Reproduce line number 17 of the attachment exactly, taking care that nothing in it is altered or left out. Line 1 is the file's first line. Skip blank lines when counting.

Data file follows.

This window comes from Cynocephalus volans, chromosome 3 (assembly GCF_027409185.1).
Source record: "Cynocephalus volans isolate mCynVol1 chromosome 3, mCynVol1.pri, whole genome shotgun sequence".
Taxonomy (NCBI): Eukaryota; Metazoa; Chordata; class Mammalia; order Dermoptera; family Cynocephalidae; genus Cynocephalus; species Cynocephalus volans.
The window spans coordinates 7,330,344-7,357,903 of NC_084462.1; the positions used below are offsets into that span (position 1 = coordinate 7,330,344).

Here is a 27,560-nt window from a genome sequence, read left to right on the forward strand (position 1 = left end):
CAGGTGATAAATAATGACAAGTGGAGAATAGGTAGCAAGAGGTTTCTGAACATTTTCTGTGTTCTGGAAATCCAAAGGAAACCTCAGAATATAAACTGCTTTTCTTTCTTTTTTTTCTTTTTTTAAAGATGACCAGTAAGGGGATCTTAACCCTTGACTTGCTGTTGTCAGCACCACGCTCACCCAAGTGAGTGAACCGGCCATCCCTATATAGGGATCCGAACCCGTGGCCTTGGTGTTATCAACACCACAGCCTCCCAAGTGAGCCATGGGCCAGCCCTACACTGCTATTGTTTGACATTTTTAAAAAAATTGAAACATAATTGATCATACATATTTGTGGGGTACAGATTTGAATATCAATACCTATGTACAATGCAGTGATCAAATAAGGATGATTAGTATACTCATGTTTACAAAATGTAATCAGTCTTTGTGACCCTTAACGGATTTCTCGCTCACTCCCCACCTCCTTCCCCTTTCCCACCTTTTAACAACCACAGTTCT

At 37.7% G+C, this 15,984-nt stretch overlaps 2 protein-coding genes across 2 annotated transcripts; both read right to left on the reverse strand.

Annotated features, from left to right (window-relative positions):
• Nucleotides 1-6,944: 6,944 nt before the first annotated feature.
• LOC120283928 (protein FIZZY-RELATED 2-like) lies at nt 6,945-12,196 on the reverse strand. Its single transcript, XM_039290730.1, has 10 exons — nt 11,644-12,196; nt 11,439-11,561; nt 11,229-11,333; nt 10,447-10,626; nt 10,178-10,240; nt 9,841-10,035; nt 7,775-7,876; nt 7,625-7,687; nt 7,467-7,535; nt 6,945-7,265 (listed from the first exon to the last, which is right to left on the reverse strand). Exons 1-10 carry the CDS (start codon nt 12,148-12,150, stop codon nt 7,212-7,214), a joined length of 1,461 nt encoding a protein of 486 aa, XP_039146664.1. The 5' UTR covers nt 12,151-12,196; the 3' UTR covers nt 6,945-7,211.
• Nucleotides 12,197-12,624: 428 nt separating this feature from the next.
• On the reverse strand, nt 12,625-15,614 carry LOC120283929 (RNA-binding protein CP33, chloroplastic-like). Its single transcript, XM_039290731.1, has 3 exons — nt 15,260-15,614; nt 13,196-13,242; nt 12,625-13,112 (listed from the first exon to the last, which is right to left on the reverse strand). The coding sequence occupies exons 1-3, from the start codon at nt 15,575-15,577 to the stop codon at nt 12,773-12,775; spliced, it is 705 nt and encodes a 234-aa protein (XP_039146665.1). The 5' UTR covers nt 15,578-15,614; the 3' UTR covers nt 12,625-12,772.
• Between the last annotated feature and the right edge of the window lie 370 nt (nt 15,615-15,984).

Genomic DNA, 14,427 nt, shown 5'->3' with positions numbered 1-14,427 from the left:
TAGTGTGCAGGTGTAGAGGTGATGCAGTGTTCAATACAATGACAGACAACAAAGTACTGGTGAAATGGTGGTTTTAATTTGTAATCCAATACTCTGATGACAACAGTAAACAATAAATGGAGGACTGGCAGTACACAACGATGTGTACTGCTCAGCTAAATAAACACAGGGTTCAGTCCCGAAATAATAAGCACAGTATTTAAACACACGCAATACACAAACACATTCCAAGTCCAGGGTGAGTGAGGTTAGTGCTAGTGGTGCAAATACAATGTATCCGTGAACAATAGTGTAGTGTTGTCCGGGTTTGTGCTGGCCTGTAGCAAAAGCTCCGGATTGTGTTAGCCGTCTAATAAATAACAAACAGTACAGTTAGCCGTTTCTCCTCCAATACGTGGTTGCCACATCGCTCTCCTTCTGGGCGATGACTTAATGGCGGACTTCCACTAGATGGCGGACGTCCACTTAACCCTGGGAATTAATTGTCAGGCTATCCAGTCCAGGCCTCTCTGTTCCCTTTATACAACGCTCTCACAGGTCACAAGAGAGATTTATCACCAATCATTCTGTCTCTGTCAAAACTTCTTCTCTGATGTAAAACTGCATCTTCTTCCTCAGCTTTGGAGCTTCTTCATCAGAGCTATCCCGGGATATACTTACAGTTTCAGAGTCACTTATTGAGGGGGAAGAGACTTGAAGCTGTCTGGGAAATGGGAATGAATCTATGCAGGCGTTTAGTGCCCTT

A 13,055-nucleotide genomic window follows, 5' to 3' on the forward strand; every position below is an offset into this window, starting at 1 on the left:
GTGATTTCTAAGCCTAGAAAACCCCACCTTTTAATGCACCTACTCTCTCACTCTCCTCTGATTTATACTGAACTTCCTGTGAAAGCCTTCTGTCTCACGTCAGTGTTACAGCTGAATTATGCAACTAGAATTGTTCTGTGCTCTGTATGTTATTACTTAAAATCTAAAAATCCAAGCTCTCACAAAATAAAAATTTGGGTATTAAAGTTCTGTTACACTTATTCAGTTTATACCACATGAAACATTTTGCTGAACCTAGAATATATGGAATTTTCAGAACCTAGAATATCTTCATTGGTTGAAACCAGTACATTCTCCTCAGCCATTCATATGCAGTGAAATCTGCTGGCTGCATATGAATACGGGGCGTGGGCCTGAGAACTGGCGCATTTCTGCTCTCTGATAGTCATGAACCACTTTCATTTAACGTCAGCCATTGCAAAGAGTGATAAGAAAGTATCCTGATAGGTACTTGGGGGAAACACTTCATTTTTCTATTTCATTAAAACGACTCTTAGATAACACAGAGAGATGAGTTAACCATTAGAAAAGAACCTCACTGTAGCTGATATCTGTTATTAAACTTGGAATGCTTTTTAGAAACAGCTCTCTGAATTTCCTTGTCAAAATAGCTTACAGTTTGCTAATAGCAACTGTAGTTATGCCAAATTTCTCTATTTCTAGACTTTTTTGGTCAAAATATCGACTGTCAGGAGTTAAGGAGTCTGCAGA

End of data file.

GTGATTTCTAAGCCTAGAAAACCCCACCTTTTAATGCACCTACTCTCTCACTCTCCTCTGATTTATACTGAACTTCCTGTGAAAGCCTTCTGTCTCACGTCAGTGTTACAGCTGAATTATGCAACTAGAATTGTTCTGTGCTCTGTATGTTATTACTTAAAATCTAAAAATCCAAGCTCTCACAAAATAAAAATTTGGGTATTAAAGTTCTGTTACACTTATTCAGTTTATACCACATGAAACATTTTGCTGAACCTAGAATATATGGAATTTTCAGAACCTAGAATATCTTCATTGGTTGAAACCAGTACATTCTCCTCAGCCATTCATATGCAGTGAAATCTGCTGGCTGCATATGAATACGGGGCGTGGGCCTGAGAACTGGCGCATTTCTGCTCTCTGATAGTCATGAACCACTTTCATTTAACGTCAGCCATTGCAAAGAGTGATAAGAAAGTATCCTGATAGGTACTTGGGGGAAACACTTCATTTTTCTATTTCATTAAAACGACTCTTAGATAACACAGAGAGATGAGTTAACCATTAGAAAAGAACCTCACTGTAGCTGATATCTGTTATTAAACTTGGAATGCTTTTTAGAAACAGCTCTCTGAATTTCCTTGTCAAAATAGCTTACAGTTTGCTAATAGCAACTGTAGTTATGCCAAATTTCTCTATTTCTAGACTTTTTTGGTCAAAATATCGACTGTCAGGAGTTAAGGAGTCTGCAGA